Cosmos is the collaboration between Richard Davies (the Moles, the amazing Cardinal) and Robert Pollard (that Robert Pollard). Their debut Jar Of Jam Ton Of Bricks is out 6/9 via Happy Jack Rock. For fans of smart, singular pop, this is a dream come true … even if you’d never dreamt it. We spoke with Davies about Cosmos and the album closer/Pollard favorite “Hail Mary.”
How did the collaboration come about?
Bob and I had been writing letters for a while and it seemed to mutate into doing some music. To be brutally honest, I am not quite sure how I came to be in a band with Robert Pollard, but all I can say is it’s a lot of fun. Its the ultimate hoax. It’s also nice to be in something I’m not in total control of, or that Bob or anybody else is in total control of. People love to be in control, but in the real world, that’s not how things work — life is kind of chaotic and haphazard, so Cosmos is a slight reflection and intimation of that.
Who named it “Cosmos”?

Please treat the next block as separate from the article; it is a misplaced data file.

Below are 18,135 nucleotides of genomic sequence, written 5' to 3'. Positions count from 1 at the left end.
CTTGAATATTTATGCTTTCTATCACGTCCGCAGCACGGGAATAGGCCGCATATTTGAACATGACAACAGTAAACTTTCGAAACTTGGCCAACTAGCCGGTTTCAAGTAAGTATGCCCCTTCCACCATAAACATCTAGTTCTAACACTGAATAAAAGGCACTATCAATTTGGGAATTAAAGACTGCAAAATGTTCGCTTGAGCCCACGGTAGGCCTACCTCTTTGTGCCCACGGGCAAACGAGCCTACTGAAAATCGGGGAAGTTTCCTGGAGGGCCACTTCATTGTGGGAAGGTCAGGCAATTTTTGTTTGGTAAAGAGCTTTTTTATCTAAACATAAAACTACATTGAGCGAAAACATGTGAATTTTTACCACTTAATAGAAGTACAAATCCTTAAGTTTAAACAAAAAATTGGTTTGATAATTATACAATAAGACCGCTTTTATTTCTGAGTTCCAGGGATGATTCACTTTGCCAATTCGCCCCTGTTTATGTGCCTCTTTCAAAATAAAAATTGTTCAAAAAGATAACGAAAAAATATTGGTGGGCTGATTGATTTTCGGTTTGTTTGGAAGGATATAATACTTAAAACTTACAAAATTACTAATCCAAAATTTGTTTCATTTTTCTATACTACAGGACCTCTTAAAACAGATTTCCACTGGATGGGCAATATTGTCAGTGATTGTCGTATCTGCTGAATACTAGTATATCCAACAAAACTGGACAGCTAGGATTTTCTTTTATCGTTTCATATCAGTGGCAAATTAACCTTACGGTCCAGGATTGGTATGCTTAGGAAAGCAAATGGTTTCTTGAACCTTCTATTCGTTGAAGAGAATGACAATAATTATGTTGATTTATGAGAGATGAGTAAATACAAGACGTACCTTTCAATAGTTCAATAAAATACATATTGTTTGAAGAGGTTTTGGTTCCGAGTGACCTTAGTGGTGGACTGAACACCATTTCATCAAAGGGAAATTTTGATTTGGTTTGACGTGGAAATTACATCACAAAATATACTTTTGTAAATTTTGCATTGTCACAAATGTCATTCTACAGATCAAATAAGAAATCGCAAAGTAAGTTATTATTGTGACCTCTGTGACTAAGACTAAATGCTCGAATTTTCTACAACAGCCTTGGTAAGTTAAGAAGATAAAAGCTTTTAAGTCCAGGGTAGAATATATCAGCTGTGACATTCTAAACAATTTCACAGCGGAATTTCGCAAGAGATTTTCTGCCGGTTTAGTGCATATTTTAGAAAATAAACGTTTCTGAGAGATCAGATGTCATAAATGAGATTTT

Bob came up with a series of titles/lyrics/names in his correspondence, and I picked Cosmos out of one of his lists. Other possibilities were The Working Girls, and The Flattering Lights. Cosmos seemed best because it’s No Rules. I always liked Carl Sagan, too.
You wrote all the music. How did you decide which songs to sing/which songs to have Bob sing?
Bob asked if I could write the music and then he’d write his lyrics and sing on it. I thought “that’s sweet.” Most of the way things came out were accidental.
What inspired “Hail Mary”? There are a lot of stories and histories threaded through it.
This song was written in the voice of my mother-in-law Mary, who is currently 83. Mary has a very practical approach to life, having grown up on a farm in the Depression in Cape Breton, Nova Scotia, and she gets on well with my mum, because they were both nurses, although they live a long way away from each other (Harwich MA, to Mandurah, Western Australia). Which is another way of saying Mary and Betty are an intimidating force. That was a gift to me, and to Bob, because they cut through a lot of the bullshit.